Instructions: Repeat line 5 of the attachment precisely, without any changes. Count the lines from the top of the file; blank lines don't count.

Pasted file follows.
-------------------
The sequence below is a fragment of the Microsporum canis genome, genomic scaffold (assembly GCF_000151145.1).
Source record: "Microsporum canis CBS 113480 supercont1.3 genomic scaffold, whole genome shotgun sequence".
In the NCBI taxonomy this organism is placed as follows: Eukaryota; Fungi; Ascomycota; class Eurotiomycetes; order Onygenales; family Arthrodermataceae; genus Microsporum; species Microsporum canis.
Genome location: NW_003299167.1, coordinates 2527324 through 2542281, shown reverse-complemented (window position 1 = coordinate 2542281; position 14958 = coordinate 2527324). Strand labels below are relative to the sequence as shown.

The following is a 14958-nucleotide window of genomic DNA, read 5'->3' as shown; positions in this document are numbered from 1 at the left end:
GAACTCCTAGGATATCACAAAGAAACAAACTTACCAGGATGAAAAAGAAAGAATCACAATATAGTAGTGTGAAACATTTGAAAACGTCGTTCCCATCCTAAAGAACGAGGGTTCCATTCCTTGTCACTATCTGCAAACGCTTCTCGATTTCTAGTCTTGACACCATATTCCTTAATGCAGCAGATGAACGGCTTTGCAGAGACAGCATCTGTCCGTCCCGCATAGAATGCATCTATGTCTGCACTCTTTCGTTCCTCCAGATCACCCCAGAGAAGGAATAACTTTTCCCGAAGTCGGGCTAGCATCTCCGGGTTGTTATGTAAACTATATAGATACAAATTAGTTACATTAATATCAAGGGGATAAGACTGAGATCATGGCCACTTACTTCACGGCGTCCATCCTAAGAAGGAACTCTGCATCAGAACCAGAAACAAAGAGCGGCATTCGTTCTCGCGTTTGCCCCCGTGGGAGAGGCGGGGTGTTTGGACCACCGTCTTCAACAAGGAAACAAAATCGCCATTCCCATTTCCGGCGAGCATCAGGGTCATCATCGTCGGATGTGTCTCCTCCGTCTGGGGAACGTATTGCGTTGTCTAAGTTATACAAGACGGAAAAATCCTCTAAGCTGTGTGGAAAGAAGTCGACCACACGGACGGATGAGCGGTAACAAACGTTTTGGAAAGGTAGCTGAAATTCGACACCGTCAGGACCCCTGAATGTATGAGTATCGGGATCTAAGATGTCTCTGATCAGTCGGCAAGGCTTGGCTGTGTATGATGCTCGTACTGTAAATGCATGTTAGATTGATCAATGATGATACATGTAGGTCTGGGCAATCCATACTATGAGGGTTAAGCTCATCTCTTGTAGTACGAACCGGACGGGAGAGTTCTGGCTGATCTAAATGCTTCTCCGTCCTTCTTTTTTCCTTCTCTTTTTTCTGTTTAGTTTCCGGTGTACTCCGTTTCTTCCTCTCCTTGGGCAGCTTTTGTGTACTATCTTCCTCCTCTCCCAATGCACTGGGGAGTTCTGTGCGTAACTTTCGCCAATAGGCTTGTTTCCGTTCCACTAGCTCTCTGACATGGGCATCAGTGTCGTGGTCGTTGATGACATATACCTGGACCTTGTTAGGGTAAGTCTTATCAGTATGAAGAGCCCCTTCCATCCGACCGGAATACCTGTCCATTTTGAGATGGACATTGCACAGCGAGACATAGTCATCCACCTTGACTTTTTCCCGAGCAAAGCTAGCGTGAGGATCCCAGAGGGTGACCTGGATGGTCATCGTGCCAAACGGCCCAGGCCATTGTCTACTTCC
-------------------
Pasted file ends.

The following is a 14958-nucleotide window of genomic DNA, read 5'->3' as shown; positions in this document are numbered from 1 at the left end: